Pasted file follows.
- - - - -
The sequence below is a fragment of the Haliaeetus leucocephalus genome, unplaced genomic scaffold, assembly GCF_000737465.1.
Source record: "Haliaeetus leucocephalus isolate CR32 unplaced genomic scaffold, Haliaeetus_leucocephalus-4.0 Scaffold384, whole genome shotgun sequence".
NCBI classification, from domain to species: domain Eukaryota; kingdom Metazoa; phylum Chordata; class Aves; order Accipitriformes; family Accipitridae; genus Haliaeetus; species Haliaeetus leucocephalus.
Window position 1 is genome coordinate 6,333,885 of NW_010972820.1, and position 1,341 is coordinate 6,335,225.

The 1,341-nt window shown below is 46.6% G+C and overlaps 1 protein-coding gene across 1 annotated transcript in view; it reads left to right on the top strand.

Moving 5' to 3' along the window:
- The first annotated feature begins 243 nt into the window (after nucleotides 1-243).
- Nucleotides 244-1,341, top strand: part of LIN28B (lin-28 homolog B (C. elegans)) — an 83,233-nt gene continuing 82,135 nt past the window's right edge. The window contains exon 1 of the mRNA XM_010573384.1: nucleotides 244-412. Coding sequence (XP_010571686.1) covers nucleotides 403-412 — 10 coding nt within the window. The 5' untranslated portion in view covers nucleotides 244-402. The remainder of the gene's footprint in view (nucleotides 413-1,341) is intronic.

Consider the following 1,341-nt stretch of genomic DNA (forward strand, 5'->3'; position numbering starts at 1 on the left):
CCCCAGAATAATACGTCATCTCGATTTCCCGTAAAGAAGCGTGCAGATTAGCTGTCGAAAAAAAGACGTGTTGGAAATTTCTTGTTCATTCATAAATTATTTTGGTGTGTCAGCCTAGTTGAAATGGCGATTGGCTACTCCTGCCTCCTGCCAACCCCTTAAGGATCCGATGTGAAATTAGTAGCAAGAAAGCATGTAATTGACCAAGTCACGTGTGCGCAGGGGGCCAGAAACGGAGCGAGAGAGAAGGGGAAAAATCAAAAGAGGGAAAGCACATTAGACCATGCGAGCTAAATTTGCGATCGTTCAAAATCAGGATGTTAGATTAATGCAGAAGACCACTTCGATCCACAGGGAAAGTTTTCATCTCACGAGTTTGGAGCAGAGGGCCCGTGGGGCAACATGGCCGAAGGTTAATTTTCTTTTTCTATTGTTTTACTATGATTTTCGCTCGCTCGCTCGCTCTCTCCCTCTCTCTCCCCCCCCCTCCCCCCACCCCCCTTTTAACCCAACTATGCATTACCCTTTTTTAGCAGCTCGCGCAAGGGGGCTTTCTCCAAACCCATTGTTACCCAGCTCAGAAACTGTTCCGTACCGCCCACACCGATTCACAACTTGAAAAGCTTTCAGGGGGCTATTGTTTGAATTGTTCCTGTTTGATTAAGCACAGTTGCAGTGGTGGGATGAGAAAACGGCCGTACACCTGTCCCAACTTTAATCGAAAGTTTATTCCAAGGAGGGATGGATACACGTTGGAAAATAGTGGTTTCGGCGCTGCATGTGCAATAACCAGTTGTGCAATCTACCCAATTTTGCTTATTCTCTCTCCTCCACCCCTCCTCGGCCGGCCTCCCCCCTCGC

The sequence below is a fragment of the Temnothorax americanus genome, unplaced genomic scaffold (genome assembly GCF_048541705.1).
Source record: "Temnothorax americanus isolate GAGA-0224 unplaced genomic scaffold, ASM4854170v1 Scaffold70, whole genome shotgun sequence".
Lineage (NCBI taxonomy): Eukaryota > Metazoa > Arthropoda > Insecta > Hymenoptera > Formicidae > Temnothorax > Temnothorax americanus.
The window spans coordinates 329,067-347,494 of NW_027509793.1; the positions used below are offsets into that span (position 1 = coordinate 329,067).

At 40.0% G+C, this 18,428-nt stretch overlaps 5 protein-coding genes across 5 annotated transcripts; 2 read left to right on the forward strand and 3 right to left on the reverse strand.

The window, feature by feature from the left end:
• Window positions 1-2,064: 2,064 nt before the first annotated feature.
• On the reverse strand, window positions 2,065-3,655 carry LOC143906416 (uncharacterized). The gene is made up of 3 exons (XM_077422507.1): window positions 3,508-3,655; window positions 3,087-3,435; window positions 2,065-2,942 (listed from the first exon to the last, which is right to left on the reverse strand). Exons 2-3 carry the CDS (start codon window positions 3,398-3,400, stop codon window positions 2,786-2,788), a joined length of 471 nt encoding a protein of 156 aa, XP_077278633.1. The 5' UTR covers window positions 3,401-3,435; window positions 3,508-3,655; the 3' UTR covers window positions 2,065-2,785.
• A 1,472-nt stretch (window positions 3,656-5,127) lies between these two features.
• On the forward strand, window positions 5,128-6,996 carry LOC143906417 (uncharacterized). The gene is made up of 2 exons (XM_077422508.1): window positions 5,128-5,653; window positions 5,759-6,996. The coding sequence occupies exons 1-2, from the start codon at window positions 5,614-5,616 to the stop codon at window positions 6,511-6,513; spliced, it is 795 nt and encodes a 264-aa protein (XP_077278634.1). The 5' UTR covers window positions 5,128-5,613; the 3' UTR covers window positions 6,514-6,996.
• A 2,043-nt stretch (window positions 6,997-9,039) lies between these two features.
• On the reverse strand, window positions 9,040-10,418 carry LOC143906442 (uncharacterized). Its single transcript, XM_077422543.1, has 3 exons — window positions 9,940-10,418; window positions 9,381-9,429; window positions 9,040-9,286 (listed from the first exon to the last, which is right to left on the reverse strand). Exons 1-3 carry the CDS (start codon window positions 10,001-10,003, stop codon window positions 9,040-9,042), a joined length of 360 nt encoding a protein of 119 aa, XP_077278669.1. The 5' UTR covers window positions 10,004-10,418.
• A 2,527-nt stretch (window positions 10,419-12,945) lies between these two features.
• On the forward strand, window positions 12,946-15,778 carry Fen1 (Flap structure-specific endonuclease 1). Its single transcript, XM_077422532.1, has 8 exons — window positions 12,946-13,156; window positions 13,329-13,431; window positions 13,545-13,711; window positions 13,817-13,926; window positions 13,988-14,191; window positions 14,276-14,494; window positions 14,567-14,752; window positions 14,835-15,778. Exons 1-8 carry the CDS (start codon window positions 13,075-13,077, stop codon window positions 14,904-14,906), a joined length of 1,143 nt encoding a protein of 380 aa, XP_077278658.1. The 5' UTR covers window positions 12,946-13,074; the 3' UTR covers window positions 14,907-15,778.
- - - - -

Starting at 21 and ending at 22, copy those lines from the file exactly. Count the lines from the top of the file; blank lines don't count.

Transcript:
• A 2,043-nt stretch (window positions 6,997-9,039) lies between these two features.
• On the reverse strand, window positions 9,040-10,418 carry LOC143906442 (uncharacterized). Its single transcript, XM_077422543.1, has 3 exons — window positions 9,940-10,418; window positions 9,381-9,429; window positions 9,040-9,286 (listed from the first exon to the last, which is right to left on the reverse strand). Exons 1-3 carry the CDS (start codon window positions 10,001-10,003, stop codon window positions 9,040-9,042), a joined length of 360 nt encoding a protein of 119 aa, XP_077278669.1. The 5' UTR covers window positions 10,004-10,418.